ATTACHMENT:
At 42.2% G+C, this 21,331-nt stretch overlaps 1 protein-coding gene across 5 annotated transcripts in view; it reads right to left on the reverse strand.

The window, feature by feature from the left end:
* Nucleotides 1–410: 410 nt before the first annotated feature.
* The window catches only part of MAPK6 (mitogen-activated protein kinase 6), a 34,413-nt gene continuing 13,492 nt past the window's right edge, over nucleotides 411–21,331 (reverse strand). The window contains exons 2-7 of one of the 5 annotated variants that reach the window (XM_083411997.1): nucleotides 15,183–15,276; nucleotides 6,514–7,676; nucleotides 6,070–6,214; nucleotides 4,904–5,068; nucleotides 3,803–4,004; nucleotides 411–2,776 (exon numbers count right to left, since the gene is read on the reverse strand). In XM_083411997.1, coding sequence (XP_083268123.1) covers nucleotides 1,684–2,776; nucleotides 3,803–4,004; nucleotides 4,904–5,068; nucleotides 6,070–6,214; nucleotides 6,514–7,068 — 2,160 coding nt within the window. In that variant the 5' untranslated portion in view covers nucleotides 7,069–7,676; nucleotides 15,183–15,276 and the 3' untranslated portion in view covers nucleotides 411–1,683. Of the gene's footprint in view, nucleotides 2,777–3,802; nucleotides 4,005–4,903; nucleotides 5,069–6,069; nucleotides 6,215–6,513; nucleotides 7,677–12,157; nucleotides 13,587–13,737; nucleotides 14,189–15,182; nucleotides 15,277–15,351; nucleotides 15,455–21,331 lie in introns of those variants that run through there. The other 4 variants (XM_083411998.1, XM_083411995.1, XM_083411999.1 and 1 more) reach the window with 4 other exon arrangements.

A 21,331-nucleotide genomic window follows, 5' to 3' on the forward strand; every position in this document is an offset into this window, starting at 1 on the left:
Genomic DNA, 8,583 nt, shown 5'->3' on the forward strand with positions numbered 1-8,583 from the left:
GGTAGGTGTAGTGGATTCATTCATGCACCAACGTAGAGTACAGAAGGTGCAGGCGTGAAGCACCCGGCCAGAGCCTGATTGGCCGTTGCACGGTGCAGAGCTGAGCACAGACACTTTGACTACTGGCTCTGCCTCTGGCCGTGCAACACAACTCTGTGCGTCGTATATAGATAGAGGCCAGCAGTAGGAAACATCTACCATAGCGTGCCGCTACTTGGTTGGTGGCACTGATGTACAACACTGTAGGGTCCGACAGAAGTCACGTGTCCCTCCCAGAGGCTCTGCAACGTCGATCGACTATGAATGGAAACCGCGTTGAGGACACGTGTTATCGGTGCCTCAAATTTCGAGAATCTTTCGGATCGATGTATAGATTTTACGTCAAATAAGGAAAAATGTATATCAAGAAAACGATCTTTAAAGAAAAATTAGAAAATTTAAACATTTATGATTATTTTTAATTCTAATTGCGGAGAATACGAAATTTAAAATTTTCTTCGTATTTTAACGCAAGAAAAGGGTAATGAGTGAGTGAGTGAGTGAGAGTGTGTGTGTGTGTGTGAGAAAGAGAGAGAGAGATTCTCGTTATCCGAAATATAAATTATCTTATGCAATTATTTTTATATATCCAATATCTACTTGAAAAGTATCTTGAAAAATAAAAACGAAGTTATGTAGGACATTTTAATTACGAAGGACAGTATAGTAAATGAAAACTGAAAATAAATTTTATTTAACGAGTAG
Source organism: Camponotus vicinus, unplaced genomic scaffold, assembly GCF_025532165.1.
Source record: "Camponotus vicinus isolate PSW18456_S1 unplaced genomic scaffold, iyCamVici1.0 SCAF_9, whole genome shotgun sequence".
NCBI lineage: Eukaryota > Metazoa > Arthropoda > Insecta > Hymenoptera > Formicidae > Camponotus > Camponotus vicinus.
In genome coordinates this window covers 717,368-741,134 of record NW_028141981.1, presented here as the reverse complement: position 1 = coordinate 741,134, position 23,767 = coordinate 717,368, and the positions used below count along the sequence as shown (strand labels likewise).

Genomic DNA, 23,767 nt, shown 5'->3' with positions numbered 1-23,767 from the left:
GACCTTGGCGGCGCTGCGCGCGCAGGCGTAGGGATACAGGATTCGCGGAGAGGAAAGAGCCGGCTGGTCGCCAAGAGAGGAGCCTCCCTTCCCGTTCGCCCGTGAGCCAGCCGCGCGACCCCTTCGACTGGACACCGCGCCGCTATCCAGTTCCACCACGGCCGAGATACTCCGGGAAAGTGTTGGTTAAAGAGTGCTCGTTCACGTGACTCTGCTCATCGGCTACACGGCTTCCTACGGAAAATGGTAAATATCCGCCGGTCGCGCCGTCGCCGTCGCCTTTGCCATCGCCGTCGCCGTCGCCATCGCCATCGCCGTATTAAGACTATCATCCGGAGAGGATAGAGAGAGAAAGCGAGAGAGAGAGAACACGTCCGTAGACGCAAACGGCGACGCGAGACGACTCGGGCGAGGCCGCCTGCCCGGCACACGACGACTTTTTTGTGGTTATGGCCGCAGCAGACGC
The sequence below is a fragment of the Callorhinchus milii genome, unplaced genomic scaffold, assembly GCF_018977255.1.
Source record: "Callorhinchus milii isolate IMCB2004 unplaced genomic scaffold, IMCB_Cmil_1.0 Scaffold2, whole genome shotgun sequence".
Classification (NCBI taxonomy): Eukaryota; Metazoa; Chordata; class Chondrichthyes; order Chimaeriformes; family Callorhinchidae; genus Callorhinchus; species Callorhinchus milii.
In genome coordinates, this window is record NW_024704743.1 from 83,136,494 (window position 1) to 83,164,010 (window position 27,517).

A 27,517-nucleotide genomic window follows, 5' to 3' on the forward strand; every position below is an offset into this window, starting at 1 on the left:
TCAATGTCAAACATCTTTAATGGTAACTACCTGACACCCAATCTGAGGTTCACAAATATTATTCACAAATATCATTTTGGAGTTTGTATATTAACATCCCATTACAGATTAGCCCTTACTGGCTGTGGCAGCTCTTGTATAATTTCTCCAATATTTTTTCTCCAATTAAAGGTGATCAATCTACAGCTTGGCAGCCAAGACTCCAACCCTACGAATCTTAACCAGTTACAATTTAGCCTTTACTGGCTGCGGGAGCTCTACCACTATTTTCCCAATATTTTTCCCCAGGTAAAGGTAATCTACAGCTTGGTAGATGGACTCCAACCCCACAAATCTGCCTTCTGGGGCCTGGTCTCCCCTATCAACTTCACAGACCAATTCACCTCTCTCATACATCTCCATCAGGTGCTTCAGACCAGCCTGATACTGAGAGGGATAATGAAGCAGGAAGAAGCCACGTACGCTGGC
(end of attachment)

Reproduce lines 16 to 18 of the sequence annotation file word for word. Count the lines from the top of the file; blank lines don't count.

Classification (NCBI taxonomy): Eukaryota; Metazoa; Chordata; class Chondrichthyes; order Chimaeriformes; family Callorhinchidae; genus Callorhinchus; species Callorhinchus milii.
In genome coordinates, this window is record NW_024704743.1 from 83,136,494 (window position 1) to 83,164,010 (window position 27,517).

A 27,517-nucleotide genomic window follows, 5' to 3' on the forward strand; every position below is an offset into this window, starting at 1 on the left: